Friday, October 14, 2011

Selecting a CEO

The man at the top looms large in the modern firm. Wherever you go in the firm, you can see his shadow. The CEO has the potential to do much good as well as much harm. Getting the selection of the CEO right is, therefore, one of the foremost functions of the board. Most boards, I am sorry to say, don't get it right; more importantly, they don't give it the attention it deserves.

It was a pleasant surprise, therefore, to read in the October issue of HBR about succession planning at P&G. I must confess I was impressed with the rigour of the process described, with the search starting within the company from the very day that A G Lafley took over as CEO. The distinctive aspect of the process is the involvement of the board. Because of its involvement in the search, the board gets to know several layers of management very well. It occurred to me that succession planning, if taken seriously, can transform the very functioning of the board.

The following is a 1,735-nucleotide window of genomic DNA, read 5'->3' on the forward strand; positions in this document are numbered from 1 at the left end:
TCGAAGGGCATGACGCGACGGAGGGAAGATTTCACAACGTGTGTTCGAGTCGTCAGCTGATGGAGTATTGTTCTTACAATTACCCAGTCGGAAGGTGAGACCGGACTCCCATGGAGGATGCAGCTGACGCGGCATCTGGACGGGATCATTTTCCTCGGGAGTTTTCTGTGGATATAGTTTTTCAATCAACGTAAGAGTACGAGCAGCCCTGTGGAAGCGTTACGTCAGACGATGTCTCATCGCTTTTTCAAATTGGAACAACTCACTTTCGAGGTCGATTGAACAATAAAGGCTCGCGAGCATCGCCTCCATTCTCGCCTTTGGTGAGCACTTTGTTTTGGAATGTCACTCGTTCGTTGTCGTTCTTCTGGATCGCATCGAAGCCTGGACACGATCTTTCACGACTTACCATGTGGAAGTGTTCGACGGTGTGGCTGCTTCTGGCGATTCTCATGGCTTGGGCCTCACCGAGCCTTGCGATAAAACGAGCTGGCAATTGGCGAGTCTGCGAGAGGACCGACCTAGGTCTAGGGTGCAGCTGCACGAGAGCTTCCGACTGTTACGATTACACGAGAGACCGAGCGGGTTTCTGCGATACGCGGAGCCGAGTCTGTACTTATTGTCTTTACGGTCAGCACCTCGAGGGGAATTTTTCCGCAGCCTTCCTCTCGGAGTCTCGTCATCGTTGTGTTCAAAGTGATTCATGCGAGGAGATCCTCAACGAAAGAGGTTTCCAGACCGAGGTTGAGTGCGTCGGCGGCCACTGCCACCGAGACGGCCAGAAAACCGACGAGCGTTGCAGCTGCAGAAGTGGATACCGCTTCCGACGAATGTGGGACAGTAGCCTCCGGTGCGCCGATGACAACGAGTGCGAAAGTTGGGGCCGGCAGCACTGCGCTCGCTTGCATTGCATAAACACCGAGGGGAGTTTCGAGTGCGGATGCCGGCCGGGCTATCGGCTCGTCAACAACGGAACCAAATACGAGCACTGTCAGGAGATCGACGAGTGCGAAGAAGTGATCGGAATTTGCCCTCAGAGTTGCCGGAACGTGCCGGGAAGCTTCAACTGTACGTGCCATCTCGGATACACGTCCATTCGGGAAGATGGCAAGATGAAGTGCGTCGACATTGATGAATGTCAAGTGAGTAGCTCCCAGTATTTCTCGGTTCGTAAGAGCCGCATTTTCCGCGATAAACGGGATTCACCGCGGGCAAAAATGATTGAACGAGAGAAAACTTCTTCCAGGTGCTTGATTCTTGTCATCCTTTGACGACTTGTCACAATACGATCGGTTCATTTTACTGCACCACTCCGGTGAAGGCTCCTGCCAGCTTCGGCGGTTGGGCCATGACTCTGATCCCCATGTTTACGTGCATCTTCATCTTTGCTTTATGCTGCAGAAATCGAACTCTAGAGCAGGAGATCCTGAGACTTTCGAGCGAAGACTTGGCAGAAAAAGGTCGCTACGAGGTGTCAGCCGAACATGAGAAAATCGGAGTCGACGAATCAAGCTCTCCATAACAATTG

More in my ET column, How to pick a CEO, where I also spell out lessons for Indian companies.


Anonymous said...

I agree. A stitch in time saves nine.

A similar process for selection (& evaluation) of Independent Directors, can also fetch long term results and is equally imperative.

Some good companies have evolved heuristic approach of CEO selection; but selection of independent directors and their performance evaluation, still continues to be an Achillies heel for effective governance.

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Arun said...

I think if the selection of CEO or other higher post in any compoany , fisrt the company should search within it because within its boundary the company has huge talent of the leaders.

punit unisense said...

This is one of the most crucial step in management. since, the ceo is someone who will be usher for the entire company. fuel injection pipes